On Mon, Jun 23, 2008 at 01:24:15AM +0100, Mel Gorman wrote:
> On (23/06/08 08:19), Dave Chinner didst pronounce:
> > [added xfs@xxxxxxxxxxx to cc]
> > On Sun, Jun 22, 2008 at 10:58:56AM +0100, Daniel J Blueman wrote:
> > > I'm seeing a similar issue  to what was recently reported  by
> > > Alexander, but with another workload involving XFS and memory
> > > pressure.
> > You may as well ignore anything invlving this path in XFS until
> > lockdep gets fixed. The kswapd reclaim path is inverted over the
> > synchronous reclaim path that is xfs_ilock -> run out of memory ->
> > prune_icache and then potentially another -> xfs_ilock.
> In that case, have you any theory as to why this circular dependency is
> being reported now but wasn't before 2.6.26-rc1? I'm beginning to wonder
> if the bisecting fingering the zonelist modifiation is just a
Probably co-incidence. Perhaps it's simply changed the way reclaim
is behaving and we are more likely to be trimming slab caches
instead of getting free pages from the page lists?
> Also, do you think the stalls were happening before but just not
> being noticed?
Entirely possible, I think, but I know of no evidence one way or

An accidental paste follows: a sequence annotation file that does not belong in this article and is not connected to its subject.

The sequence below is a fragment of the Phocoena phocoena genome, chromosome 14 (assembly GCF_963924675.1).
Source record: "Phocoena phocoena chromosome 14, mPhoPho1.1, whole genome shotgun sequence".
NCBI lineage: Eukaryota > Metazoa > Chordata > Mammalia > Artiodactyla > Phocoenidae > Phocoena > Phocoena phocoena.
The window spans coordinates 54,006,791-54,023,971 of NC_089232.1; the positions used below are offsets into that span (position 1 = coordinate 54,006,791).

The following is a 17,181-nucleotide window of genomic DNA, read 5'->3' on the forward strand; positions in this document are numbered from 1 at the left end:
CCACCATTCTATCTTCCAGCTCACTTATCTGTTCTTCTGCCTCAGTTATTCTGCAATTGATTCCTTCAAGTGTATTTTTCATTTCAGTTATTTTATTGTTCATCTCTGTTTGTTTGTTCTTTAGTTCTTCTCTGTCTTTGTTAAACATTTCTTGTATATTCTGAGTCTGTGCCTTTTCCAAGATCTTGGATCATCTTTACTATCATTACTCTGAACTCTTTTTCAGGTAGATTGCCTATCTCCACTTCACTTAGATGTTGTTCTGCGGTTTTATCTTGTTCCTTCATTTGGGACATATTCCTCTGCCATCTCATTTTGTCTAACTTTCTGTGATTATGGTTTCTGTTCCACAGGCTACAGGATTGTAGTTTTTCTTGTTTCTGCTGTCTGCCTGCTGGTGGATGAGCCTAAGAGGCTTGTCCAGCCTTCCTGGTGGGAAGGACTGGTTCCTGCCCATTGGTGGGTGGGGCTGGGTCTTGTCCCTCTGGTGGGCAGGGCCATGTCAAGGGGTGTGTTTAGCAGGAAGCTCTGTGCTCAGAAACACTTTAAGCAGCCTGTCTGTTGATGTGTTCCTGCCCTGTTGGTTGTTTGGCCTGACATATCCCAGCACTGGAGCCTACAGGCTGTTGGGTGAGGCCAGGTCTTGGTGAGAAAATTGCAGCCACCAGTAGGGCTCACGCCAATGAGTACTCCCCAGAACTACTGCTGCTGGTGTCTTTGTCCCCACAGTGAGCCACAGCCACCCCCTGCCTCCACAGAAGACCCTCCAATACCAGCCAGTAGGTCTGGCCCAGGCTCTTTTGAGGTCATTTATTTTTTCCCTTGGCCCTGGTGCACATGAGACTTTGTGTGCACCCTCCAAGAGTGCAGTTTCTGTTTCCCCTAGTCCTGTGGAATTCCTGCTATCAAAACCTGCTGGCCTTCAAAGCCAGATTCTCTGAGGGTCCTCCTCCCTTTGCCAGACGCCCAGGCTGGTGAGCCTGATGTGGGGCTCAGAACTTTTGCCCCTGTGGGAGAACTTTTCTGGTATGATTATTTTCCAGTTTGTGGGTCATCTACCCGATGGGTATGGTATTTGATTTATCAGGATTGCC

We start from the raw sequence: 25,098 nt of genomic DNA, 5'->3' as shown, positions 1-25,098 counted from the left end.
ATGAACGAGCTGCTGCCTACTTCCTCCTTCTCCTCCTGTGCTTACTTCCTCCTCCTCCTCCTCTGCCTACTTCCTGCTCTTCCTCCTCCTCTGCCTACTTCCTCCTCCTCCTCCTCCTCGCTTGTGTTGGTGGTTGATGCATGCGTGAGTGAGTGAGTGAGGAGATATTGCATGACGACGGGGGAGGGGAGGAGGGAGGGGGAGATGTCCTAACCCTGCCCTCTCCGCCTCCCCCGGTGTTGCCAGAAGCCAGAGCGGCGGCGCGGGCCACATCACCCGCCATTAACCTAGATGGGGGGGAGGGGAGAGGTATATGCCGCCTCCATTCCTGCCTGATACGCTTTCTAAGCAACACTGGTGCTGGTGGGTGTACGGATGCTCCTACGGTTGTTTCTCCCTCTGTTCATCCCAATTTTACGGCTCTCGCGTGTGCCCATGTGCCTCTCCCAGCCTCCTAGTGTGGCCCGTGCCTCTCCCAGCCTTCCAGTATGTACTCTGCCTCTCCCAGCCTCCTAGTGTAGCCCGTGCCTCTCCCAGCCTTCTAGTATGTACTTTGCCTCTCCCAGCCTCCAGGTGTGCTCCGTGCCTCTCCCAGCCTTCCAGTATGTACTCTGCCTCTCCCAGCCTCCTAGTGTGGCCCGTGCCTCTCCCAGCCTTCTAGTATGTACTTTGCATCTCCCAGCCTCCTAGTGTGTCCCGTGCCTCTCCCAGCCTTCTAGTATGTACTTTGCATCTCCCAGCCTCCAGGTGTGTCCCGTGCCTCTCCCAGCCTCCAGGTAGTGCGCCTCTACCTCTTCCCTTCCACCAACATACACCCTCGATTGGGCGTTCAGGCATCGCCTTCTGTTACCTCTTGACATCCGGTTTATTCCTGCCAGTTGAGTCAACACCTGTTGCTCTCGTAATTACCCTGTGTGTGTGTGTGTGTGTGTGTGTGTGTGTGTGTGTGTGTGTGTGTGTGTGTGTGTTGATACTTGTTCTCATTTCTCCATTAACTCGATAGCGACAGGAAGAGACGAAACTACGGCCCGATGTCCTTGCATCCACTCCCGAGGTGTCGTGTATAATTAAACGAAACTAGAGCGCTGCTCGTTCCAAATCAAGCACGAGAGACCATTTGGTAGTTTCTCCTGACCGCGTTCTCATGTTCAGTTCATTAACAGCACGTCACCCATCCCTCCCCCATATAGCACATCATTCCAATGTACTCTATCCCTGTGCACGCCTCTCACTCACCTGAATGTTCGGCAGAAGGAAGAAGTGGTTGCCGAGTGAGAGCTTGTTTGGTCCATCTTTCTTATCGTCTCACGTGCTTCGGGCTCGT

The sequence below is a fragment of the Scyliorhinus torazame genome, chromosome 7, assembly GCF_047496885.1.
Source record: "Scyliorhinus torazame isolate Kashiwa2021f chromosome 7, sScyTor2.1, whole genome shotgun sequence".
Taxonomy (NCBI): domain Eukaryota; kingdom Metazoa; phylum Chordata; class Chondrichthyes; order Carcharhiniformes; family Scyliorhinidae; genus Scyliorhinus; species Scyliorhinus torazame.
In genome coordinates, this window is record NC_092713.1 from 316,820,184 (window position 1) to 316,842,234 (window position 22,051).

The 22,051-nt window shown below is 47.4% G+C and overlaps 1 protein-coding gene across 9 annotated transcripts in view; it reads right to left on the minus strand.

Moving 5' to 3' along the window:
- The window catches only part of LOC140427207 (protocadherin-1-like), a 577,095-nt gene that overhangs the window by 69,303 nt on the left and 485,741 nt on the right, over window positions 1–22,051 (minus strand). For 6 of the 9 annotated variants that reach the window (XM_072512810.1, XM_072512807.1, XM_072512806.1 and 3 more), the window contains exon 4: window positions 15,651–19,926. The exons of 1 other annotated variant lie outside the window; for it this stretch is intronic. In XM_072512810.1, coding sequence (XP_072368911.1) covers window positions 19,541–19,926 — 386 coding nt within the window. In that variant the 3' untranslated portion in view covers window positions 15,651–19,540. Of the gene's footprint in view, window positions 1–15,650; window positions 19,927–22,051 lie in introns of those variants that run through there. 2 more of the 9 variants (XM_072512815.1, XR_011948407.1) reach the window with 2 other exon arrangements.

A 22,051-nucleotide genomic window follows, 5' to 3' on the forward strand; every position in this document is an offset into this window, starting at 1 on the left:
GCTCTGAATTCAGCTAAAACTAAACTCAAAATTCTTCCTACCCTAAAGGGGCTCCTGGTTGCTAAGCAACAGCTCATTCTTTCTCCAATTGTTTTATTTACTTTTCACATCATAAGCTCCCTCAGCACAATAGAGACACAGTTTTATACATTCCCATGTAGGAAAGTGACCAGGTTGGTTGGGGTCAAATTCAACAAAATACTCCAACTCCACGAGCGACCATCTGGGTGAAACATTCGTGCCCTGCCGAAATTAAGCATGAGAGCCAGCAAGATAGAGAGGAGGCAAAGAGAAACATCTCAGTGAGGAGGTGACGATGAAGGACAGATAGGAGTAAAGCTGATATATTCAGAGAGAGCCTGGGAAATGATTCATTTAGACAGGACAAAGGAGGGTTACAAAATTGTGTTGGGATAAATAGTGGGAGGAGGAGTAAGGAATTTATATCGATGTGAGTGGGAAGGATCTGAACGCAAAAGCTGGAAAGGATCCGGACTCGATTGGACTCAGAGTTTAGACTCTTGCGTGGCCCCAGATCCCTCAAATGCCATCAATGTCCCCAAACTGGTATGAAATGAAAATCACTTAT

> > FWIW, should page allocation in a page fault be allowed to recurse
> > into the filesystem? If I follow the spaghetti of inline and
> > compiler inlined functions correctly, this is a GFP_HIGHUSER_MOVABLE
> > allocation, right? Should we be allowing shrink_icache_memory()
> > to be called at all in the page fault path?
> Well, the page fault path is able to go to sleep and can enter direct
> reclaim under low memory situations. Right now, I'm failing to see why a
> page fault should not be allowed to reclaim pages in use by a
> filesystem. It was allowed before so the question still is why the
> circular lock warning appears now but didn't before.
Yeah, it's the fact that this is the first time that this lockdep
warning has come up that prompted me to ask the question. I know
that we are not allowed to lock an inode in the fault path as that
can lead to deadlocks in the read and write paths, so what I was
really wondering is if we can deadlock in a more convoluted manner
by taking locks on *other inodes* in the page fault path....